With the folder redirection feature of IntelliMirror requests for a folder's content can be shifted to a different...
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folder on that computer or on a network share. You can make it appear that the folder is local, while managing that folder from a central location. This is a great feature for backup, maintaining security, controlling volume sizes, and a whole host of issues.
For example, the My Documents folder is where many people not only store settings, but all of their documents. A group policy can redirect that folder, which contains all of a user's desktop information, to a central server's share. The advantage of doing this is that a user's documents are available from any system on the network, and that folder can be backed up, protected, and limited to a specific size. Folder redirection is also useful for caching roaming user profiles, which can lower logon and logoff times because only necessary data is copied over the network. Should a client go down or need to be replaced, redirection helps reestablish the user on a new computer.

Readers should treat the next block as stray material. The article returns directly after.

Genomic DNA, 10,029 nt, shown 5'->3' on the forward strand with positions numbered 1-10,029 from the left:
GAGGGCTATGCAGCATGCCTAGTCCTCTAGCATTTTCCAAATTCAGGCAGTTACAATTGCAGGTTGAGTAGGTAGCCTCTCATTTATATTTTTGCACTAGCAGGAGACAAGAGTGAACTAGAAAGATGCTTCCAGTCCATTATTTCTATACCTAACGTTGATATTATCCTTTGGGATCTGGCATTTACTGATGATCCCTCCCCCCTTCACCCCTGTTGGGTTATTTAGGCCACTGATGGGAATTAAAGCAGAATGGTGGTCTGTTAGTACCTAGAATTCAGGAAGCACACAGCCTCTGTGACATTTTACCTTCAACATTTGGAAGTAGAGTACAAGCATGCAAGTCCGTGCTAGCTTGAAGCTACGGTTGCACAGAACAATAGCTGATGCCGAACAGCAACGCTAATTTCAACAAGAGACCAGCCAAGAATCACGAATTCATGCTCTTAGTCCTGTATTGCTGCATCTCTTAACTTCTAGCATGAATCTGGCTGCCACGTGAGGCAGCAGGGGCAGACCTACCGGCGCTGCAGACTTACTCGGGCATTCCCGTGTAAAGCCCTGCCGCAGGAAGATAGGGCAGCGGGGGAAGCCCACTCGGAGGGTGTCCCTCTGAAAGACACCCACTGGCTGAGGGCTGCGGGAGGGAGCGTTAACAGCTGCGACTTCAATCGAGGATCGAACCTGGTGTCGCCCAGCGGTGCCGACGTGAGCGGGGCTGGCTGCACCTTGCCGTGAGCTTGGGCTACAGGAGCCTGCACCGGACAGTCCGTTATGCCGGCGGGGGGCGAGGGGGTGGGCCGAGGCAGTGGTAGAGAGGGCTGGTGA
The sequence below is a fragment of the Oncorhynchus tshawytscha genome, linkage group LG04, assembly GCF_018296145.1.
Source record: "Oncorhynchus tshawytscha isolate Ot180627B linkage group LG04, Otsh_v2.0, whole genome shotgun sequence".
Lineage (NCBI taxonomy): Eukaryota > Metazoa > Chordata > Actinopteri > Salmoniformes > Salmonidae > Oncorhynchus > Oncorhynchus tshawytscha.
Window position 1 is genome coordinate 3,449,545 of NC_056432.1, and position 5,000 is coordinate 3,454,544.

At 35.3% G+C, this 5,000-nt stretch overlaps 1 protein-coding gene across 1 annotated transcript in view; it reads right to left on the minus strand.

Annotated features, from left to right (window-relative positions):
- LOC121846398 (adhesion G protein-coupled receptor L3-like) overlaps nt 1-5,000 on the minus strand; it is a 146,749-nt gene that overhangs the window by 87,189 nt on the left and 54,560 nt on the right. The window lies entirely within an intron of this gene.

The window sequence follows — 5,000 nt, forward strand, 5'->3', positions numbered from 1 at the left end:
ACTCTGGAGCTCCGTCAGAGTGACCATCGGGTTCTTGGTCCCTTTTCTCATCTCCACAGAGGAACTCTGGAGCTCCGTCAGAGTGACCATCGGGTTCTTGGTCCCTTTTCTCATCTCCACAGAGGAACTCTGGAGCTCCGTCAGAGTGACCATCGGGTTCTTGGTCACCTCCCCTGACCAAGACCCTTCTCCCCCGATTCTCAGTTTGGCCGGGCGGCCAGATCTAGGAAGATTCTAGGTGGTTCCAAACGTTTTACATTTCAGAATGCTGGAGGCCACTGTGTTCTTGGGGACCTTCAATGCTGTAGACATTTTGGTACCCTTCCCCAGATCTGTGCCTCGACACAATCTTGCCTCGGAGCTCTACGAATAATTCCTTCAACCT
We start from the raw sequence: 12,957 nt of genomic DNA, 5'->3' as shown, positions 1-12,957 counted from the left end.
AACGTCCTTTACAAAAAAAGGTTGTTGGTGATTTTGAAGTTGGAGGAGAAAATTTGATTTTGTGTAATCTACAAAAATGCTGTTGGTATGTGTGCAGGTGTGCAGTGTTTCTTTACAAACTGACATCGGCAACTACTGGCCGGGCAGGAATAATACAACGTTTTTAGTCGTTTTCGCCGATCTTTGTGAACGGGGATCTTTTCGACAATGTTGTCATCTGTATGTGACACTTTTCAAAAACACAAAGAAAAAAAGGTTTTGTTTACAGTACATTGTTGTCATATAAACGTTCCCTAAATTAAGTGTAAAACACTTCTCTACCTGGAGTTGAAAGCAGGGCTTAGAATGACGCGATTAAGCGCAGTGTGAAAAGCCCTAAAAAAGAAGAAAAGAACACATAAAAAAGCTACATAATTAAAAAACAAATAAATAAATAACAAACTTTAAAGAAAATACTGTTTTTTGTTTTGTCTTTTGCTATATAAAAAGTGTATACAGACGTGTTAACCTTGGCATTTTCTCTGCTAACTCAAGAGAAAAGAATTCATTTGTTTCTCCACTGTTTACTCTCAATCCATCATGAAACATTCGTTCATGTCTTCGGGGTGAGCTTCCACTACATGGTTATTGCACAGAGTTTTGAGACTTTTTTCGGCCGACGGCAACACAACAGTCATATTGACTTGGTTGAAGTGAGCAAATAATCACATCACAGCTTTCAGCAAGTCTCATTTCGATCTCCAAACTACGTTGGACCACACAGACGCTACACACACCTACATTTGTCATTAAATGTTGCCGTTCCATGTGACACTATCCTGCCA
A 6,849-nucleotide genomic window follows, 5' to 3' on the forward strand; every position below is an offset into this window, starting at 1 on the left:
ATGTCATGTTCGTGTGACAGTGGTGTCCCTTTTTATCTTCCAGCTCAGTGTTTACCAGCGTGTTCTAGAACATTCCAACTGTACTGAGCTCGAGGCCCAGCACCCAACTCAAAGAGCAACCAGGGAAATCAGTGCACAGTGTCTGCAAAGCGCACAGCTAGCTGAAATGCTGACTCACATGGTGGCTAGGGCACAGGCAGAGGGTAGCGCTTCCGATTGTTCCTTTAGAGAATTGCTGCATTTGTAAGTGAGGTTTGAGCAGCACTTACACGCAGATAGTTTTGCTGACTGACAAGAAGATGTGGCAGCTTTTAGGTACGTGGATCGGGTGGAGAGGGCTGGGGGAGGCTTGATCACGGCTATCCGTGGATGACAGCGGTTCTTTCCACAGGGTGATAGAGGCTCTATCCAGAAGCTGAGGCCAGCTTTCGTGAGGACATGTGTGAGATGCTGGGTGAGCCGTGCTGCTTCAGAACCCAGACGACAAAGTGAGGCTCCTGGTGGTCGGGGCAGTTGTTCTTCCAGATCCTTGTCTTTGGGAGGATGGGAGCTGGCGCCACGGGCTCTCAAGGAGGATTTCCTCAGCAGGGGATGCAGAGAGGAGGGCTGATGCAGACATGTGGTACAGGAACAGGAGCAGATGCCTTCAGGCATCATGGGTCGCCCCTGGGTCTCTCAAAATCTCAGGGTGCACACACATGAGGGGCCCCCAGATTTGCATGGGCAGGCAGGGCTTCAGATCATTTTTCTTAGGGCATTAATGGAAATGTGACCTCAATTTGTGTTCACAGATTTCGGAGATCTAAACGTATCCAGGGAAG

The folders you might want to consider redirecting are: My Documents, My Pictures, Application Data, Desktop, and the Start Menu. These folders are located on local drives in the Documents and Settings folder under the profile name. With Windows XP, don't use folder redirection to redirect the Start menu folder; use a group policy to control the items on the Start menu. By the way, Windows XP makes any redirected shell folder (such as the ones previously mentioned) available as offline folders.
Barrie Sosinsky is president of consulting company Sosinsky and Associates (Medfield MA). He has written extensively on a variety of computer topics. His company specializes in custom software (database and Web related), training and technical documentation.